Fall 2014News

High cure rates for hepatitis C much likelier with new drugs

Cure rates for hepatitis C appear to be climbing significantly among JGH patients, following the introduction of a new and greatly improved generation of medications, says Dr. Nir Hilzenrat, a JGH gastroenterologist. However, Dr. Hilzenrat notes that despite a success rate of 95 per cent, it’s still too early to make conclusive statements about the results, because patients began receiving the latest drugs only in the early months of 2014.

“Nevertheless, the prospects for the future look very good,” says Dr. Hilzenrat, an expert in treating hepatitis C. “Not only is it easier to administer the medications, but treating sicker patients is now possible. Since the new drugs enable the liver to regenerate, they can be used in advanced cases, and in many instances, this allows patients to avoid a liver transplant.”

According to Dr. Hilzenrat, approximately 1 per cent of the Canadian population has hepatitis C, a virus that is passed through the blood in poorly performed transfusions or sharing of needles among intravenous drug users. Once infected, a patient can develop various diseases, notably cirrhosis of the liver. Approximately 85 per cent of hepatitis C patients will develop a life-long chronic disease, if the virus is not eradicated in its early stages.

Cure rates in treating hepatitis C leaped ahead from about 6 to 60 per cent between the early 1990s and the early 2000s. However, the medications often had severe side effects, such as anemia and depression, which had to be managed by healthcare teams.

This prompted the development of a drug, known as an NS3 inhibiter, which attacks the protein responsible for activating other proteins that enable the hepatitis C virus to replicate (make copies of itself). Introduction of the NS3 inhibiter in 2010 raised the success rate to 80 per cent, but many side-effects remained, forcing patients to take additional medications.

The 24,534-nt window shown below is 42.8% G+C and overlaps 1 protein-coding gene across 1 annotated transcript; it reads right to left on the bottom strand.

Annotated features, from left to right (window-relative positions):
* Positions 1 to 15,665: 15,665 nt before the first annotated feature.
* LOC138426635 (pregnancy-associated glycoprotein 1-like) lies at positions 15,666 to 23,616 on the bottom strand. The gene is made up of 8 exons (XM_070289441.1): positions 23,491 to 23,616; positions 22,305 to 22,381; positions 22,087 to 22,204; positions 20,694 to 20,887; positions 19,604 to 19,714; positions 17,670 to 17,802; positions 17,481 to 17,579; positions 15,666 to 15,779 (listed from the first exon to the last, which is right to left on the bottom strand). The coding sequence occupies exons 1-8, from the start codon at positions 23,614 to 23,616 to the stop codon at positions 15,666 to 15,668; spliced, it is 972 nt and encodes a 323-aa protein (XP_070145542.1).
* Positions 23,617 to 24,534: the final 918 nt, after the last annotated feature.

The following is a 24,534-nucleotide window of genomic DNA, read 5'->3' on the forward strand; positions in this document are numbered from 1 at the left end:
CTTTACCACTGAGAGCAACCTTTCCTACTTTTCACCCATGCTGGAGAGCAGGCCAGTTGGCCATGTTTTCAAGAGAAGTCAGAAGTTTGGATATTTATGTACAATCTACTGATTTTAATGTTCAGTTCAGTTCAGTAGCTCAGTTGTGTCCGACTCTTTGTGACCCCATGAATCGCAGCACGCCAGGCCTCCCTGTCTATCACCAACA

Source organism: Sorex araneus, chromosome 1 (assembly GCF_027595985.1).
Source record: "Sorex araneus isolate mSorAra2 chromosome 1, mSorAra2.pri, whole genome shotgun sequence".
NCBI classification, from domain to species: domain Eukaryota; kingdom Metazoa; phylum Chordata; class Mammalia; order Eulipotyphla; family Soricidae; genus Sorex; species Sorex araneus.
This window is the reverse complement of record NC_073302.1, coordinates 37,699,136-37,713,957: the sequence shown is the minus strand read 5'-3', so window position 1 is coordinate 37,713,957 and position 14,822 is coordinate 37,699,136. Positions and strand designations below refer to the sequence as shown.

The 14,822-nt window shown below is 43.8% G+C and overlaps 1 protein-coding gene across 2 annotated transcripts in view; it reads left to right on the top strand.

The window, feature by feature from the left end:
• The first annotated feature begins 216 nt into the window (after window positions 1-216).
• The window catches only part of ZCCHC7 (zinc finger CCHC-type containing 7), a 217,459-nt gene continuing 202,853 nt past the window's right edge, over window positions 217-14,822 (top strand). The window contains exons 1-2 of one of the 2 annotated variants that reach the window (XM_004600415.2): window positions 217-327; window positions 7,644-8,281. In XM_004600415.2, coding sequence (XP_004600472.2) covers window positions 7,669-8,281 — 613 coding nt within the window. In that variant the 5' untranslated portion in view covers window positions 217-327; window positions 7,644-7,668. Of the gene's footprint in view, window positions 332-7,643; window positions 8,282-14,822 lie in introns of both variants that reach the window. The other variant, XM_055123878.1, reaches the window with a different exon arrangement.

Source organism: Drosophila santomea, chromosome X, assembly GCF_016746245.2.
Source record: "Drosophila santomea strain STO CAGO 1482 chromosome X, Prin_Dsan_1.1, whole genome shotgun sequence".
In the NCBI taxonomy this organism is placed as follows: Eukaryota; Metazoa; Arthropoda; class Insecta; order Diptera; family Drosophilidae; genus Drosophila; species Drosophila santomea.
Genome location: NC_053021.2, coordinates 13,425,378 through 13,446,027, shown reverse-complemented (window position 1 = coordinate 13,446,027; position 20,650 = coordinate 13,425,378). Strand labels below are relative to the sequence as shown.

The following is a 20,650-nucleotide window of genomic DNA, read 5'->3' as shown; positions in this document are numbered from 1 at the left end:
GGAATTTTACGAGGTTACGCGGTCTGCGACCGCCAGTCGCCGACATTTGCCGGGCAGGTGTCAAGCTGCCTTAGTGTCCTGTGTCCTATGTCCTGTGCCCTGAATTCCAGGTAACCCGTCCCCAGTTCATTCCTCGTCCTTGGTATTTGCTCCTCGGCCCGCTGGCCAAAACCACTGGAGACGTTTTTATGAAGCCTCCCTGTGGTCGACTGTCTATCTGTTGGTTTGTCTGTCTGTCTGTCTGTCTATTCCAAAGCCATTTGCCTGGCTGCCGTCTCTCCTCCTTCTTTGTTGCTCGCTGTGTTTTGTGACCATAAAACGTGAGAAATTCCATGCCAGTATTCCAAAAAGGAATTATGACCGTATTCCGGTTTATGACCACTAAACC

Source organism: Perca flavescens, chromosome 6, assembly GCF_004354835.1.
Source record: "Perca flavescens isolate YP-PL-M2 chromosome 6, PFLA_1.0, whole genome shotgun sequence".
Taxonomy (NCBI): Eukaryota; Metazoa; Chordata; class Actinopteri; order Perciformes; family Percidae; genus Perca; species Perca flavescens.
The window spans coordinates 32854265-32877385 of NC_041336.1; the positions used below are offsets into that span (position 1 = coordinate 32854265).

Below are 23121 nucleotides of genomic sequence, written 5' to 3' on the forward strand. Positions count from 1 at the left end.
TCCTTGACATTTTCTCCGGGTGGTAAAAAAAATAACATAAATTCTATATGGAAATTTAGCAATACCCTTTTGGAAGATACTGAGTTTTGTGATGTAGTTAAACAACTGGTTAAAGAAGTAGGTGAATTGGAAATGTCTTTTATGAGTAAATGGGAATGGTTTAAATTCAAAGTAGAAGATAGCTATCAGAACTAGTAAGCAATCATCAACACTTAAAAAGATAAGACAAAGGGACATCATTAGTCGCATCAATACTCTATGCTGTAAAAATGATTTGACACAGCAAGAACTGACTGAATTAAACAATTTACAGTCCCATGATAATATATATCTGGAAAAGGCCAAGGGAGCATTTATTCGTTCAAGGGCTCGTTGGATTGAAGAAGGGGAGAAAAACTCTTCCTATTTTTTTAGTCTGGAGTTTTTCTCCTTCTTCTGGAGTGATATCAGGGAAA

More recently, Dr. Hilzenrat says, the JGH has had great success with Simeprevir, which is taken once a day and has fewer side-effects, but still requires the patient to take other drugs. Even better is Sofosbuvir, which has a success rate of at least 95 per cent, but costs $1,000 per daily pill, because of its expensive research and development.

The JGH is currently awaiting approval of a combination of medications that affects different sites of the virus’ replication process, but produces minimal side effects and promises a high success rate in eradicating virus. At the moment, this drug is still part of a clinical trial that began last winter, with Health Canada agreeing to let it be given to a single JGH patient. “The results look very promising,” says Dr. Hilzenrat, “and we definitely seem to be heading in the right direction.”

With its recently acquired Fibroscan Unit, the JGH Liver Disease Clinic—the most active in Quebec, with over 4,500 patient visits per year—is now better equipped to address the rising incidence of fatty-liver disease and the dramatic growth in treating hepatitis B and C.

This ultrasound-based, diagnostic tool provides a quicker, safer, painless and non-invasive alternative to liver biopsy for evaluating the stage of liver fibrosis (scarring), an essential part of treating liver disease. It enables the clinic’s physicians to identify patients who have or are at risk of advanced fibrosis, thus allowing timely intervention before the development of cirrhosis.

In addition, the Fibroscan dramatically improves the availability of crucial data during decision-making, while allowing the clinic to treat more patients. Acquisition of this tool was made possible, thanks to generous contributions by individual donors, as well as the proceeds from the JGH Auxiliary’s 2013 Fall Fair and Raffle.

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